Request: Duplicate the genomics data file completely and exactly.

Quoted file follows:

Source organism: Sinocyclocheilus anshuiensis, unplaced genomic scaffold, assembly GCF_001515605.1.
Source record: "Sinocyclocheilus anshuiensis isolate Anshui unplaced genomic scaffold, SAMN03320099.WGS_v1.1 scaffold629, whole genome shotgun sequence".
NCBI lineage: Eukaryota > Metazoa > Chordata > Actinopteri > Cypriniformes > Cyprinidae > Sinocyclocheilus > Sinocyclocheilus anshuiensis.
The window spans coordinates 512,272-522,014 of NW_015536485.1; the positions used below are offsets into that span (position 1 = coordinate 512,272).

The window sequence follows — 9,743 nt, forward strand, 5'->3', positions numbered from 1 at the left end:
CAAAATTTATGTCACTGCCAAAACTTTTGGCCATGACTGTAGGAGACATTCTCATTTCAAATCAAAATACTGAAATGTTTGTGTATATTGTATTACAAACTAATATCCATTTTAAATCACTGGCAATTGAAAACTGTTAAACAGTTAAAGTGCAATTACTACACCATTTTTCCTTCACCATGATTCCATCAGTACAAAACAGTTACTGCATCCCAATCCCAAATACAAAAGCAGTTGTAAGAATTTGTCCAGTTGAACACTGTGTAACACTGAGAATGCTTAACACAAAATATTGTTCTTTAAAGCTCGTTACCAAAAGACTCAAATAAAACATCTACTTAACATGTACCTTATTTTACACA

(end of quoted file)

Source organism: Sinocyclocheilus anshuiensis, unplaced genomic scaffold, assembly GCF_001515605.1.
Source record: "Sinocyclocheilus anshuiensis isolate Anshui unplaced genomic scaffold, SAMN03320099.WGS_v1.1 scaffold629, whole genome shotgun sequence".
NCBI lineage: Eukaryota > Metazoa > Chordata > Actinopteri > Cypriniformes > Cyprinidae > Sinocyclocheilus > Sinocyclocheilus anshuiensis.
The window spans coordinates 512,272-522,014 of NW_015536485.1; the positions used below are offsets into that span (position 1 = coordinate 512,272).

The window sequence follows — 9,743 nt, forward strand, 5'->3', positions numbered from 1 at the left end:
CAAAATTTATGTCACTGCCAAAACTTTTGGCCATGACTGTAGGAGACATTCTCATTTCAAATCAAAATACTGAAATGTTTGTGTATATTGTATTACAAACTAATATCCATTTTAAATCACTGGCAATTGAAAACTGTTAAACAGTTAAAGTGCAATTACTACACCATTTTTCCTTCACCATGATTCCATCAGTACAAAACAGTTACTGCATCCCAATCCCAAATACAAAAGCAGTTGTAAGAATTTGTCCAGTTGAACACTGTGTAACACTGAGAATGCTTAACACAAAATATTGTTCTTTAAAGCTCGTTACCAAAAGACTCAAATAAAACATCTACTTAACATGTACCTTATTTTACACA